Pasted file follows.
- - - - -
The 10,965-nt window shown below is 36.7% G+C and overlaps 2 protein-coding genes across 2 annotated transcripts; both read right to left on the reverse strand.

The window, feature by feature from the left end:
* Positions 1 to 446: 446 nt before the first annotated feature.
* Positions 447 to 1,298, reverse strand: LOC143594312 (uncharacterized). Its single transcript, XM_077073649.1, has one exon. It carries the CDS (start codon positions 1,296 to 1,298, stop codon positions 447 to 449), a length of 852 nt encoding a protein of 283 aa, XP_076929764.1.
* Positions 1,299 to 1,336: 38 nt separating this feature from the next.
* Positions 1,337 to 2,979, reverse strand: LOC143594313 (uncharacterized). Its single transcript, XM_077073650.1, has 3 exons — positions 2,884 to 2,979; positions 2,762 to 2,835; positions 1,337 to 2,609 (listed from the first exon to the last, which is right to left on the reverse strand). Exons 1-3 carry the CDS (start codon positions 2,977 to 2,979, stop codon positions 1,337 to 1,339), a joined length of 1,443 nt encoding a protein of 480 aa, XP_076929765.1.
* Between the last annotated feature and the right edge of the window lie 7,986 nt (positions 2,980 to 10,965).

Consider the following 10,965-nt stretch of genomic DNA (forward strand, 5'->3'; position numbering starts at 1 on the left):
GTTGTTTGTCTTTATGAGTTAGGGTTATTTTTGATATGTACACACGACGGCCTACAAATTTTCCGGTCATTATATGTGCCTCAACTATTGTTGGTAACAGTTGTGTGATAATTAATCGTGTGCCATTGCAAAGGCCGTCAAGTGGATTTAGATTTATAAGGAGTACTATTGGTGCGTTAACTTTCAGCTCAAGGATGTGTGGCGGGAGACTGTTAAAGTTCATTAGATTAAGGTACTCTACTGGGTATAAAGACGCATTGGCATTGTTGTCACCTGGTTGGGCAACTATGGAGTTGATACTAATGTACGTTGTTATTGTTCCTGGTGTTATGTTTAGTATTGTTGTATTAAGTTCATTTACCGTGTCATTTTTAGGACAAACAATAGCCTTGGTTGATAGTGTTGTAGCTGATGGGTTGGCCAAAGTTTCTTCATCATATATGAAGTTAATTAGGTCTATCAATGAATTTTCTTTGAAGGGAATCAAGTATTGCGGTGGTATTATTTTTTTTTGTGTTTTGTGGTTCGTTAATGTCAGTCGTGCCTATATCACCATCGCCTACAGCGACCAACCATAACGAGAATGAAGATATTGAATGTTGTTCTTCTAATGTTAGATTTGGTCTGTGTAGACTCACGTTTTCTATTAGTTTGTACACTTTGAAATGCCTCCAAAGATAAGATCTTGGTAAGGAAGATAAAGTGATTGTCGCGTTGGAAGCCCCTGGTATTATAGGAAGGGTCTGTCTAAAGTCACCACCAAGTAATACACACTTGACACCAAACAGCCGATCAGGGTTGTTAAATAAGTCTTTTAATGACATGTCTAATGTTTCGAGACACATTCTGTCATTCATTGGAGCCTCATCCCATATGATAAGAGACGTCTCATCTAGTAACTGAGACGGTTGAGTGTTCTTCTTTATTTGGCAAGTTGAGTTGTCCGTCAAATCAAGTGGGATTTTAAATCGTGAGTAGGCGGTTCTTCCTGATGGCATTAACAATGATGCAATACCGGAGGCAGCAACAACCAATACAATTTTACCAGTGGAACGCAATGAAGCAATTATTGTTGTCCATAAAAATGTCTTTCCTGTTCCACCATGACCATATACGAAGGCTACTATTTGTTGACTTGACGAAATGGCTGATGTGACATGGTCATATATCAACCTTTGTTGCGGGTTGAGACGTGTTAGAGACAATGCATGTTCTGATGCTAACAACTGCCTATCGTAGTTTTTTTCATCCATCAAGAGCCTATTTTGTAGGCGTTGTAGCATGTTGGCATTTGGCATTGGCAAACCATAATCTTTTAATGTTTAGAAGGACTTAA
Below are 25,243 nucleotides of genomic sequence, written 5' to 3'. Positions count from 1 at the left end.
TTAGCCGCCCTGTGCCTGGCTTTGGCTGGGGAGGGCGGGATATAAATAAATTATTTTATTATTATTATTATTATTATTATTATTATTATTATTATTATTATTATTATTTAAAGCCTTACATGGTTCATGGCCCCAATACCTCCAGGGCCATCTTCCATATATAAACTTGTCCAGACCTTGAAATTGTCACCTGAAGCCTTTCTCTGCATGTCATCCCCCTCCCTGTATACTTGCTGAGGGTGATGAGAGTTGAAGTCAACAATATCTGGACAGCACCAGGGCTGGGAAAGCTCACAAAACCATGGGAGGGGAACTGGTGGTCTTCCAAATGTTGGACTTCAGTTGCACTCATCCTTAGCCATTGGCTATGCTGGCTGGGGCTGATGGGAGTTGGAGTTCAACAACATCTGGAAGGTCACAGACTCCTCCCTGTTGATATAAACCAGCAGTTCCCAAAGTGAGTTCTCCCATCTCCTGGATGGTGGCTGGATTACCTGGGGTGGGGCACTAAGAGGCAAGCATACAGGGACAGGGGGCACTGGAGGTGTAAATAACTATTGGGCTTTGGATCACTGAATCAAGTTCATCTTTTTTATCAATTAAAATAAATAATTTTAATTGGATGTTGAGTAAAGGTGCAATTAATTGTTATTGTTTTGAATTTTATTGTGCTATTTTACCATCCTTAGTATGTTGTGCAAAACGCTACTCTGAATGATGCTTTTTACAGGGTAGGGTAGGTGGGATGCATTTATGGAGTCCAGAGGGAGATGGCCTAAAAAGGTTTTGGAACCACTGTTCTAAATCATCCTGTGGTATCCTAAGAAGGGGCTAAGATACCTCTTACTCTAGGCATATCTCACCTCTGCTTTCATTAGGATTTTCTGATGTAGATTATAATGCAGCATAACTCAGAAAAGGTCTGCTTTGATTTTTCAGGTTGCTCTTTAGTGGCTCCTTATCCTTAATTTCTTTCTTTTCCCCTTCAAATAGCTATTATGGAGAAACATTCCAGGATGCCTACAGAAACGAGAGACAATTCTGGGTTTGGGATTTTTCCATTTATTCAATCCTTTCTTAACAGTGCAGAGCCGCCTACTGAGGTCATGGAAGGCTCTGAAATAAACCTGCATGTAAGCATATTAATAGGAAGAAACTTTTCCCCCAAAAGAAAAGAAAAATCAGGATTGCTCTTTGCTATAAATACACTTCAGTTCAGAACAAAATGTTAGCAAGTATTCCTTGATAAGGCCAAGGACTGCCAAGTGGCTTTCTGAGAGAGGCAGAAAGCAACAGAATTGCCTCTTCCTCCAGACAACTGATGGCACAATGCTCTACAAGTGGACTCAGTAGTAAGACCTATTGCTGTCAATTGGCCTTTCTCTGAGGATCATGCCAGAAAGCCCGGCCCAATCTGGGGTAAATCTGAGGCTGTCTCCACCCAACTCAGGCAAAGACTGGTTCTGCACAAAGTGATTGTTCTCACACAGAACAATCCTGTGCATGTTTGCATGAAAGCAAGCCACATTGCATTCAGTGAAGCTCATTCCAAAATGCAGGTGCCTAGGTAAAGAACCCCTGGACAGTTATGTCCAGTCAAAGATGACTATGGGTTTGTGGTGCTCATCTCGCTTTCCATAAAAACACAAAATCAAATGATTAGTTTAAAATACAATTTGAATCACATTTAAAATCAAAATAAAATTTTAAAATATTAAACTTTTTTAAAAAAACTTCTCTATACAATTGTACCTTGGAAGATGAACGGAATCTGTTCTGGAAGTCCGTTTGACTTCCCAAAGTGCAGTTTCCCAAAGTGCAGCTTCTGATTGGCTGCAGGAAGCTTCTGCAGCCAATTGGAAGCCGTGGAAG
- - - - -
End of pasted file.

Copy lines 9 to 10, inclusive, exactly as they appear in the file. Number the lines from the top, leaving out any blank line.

GTTGTTTGTCTTTATGAGTTAGGGTTATTTTTGATATGTACACACGACGGCCTACAAATTTTCCGGTCATTATATGTGCCTCAACTATTGTTGGTAACAGTTGTGTGATAATTAATCGTGTGCCATTGCAAAGGCCGTCAAGTGGATTTAGATTTATAAGGAGTACTATTGGTGCGTTAACTTTCAGCTCAAGGATGTGTGGCGGGAGACTGTTAAAGTTCATTAGATTAAGGTACTCTACTGGGTATAAAGACGCATTGGCATTGTTGTCACCTGGTTGGGCAACTATGGAGTTGATACTAATGTACGTTGTTATTGTTCCTGGTGTTATGTTTAGTATTGTTGTATTAAGTTCATTTACCGTGTCATTTTTAGGACAAACAATAGCCTTGGTTGATAGTGTTGTAGCTGATGGGTTGGCCAAAGTTTCTTCATCATATATGAAGTTAATTAGGTCTATCAATGAATTTTCTTTGAAGGGAATCAAGTATTGCGGTGGTATTATTTTTTTTTGTGTTTTGTGGTTCGTTAATGTCAGTCGTGCCTATATCACCATCGCCTACAGCGACCAACCATAACGAGAATGAAGATATTGAATGTTGTTCTTCTAATGTTAGATTTGGTCTGTGTAGACTCACGTTTTCTATTAGTTTGTACACTTTGAAATGCCTCCAAAGATAAGATCTTGGTAAGGAAGATAAAGTGATTGTCGCGTTGGAAGCCCCTGGTATTATAGGAAGGGTCTGTCTAAAGTCACCACCAAGTAATACACACTTGACACCAAACAGCCGATCAGGGTTGTTAAATAAGTCTTTTAATGACATGTCTAATGTTTCGAGACACATTCTGTCATTCATTGGAGCCTCATCCCATATGATAAGAGACGTCTCATCTAGTAACTGAGACGGTTGAGTGTTCTTCTTTATTTGGCAAGTTGAGTTGTCCGTCAAATCAAGTGGGATTTTAAATCGTGAGTAGGCGGTTCTTCCTGATGGCATTAACAATGATGCAATACCGGAGGCAGCAACAACCAATACAATTTTACCAGTGGAACGCAATGAAGCAATTATTGTTGTCCATAAAAATGTCTTTCCTGTTCCACCATGACCATATACGAAGGCTACTATTTGTTGACTTGACGAAATGGCTGATGTGACATGGTCATATATCAACCTTTGTTGCGGGTTGAGACGTGTTAGAGACAATGCATGTTCTGATGCTAACAACTGCCTATCGTAGTTTTTTTCATCCATCAAGAGCCTATTTTGTAGGCGTTGTAGCATGTTGGCATTTGGCATTGGCAAACCATAATCTTTTAATGTTTAGAAGGACTTAA
Below are 25,243 nucleotides of genomic sequence, written 5' to 3'. Positions count from 1 at the left end.